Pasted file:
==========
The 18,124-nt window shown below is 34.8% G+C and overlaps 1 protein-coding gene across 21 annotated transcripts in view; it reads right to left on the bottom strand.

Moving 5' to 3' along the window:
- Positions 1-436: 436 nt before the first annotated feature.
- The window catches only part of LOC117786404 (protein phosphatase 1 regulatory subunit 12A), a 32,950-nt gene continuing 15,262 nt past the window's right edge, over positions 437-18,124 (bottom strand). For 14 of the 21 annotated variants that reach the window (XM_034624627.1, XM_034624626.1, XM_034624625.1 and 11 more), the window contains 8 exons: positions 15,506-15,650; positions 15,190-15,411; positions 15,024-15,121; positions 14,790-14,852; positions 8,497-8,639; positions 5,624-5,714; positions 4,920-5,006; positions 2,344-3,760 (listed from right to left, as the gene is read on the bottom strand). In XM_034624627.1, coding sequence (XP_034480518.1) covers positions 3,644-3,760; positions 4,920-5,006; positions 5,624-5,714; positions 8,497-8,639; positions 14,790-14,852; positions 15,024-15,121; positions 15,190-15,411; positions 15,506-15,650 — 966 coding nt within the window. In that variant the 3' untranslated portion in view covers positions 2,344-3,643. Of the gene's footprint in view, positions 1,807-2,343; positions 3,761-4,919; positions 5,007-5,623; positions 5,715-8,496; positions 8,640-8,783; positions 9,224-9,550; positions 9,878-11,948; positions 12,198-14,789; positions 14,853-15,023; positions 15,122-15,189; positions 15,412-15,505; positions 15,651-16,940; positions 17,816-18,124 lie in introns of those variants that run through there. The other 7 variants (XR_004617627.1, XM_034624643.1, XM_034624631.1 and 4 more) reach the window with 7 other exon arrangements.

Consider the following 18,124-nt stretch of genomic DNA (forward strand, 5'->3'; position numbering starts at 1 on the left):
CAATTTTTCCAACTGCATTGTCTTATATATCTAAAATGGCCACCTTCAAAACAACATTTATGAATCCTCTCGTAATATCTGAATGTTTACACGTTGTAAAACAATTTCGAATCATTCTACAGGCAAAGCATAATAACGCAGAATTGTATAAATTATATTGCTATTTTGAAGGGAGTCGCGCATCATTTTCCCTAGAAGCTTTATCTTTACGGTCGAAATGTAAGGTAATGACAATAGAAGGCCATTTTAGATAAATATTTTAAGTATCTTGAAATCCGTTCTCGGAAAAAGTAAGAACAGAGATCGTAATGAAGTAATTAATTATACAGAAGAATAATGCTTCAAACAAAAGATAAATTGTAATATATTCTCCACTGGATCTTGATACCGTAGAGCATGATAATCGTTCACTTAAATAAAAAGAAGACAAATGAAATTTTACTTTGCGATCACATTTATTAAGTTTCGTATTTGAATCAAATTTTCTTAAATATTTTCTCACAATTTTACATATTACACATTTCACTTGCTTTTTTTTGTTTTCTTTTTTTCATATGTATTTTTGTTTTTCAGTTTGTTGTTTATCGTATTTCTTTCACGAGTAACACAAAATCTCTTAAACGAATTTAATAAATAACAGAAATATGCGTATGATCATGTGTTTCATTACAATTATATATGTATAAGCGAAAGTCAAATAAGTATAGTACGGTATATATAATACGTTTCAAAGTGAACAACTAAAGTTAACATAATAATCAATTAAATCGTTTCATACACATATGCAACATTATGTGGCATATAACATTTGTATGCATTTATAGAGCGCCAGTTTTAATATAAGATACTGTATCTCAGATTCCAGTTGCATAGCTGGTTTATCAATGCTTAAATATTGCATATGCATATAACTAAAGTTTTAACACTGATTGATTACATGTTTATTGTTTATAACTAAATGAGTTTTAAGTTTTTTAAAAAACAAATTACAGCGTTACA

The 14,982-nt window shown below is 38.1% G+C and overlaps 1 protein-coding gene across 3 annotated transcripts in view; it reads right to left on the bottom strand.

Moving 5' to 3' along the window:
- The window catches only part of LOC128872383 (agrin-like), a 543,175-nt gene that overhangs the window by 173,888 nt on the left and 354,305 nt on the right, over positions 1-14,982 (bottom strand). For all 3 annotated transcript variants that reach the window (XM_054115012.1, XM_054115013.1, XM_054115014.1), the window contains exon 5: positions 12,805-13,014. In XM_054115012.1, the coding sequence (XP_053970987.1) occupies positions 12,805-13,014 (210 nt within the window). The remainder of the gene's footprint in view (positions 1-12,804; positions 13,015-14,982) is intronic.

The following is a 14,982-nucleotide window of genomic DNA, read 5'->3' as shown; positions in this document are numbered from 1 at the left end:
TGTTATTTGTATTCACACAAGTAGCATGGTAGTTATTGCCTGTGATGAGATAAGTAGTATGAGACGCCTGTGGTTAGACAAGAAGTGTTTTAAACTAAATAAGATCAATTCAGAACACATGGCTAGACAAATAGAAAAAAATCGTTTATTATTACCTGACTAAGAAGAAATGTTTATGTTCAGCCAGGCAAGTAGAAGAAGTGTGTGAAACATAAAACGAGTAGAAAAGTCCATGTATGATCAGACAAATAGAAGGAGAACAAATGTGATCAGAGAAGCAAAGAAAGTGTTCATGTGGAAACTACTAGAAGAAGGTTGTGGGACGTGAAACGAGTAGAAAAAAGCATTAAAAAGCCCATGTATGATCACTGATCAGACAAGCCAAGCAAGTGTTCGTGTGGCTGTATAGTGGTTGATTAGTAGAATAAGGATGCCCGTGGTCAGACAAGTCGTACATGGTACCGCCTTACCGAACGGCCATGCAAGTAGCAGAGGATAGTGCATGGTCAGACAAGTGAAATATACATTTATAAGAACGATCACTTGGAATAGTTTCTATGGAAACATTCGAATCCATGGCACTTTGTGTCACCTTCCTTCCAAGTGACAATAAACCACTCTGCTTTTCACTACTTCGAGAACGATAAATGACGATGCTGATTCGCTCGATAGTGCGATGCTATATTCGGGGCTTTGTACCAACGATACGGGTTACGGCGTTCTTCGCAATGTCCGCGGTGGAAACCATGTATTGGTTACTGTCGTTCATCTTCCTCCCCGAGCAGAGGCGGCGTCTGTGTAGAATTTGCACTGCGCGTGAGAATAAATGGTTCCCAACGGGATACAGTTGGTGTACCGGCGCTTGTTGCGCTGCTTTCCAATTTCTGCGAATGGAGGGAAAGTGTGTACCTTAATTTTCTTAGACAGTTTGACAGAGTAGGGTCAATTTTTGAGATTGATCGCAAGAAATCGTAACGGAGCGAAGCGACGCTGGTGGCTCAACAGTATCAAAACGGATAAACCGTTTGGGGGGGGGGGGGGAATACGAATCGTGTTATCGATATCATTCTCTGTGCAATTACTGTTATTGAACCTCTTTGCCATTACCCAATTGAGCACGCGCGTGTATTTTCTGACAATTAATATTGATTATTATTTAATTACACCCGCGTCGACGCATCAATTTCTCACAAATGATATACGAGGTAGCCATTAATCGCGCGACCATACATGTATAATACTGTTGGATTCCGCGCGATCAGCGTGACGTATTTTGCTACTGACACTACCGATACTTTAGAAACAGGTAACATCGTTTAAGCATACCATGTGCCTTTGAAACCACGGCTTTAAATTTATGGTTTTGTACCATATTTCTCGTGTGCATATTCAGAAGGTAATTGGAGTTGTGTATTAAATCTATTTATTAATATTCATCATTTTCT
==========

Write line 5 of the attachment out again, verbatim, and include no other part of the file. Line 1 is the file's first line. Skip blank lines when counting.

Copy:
Consider the following 18,124-nt stretch of genomic DNA (forward strand, 5'->3'; position numbering starts at 1 on the left):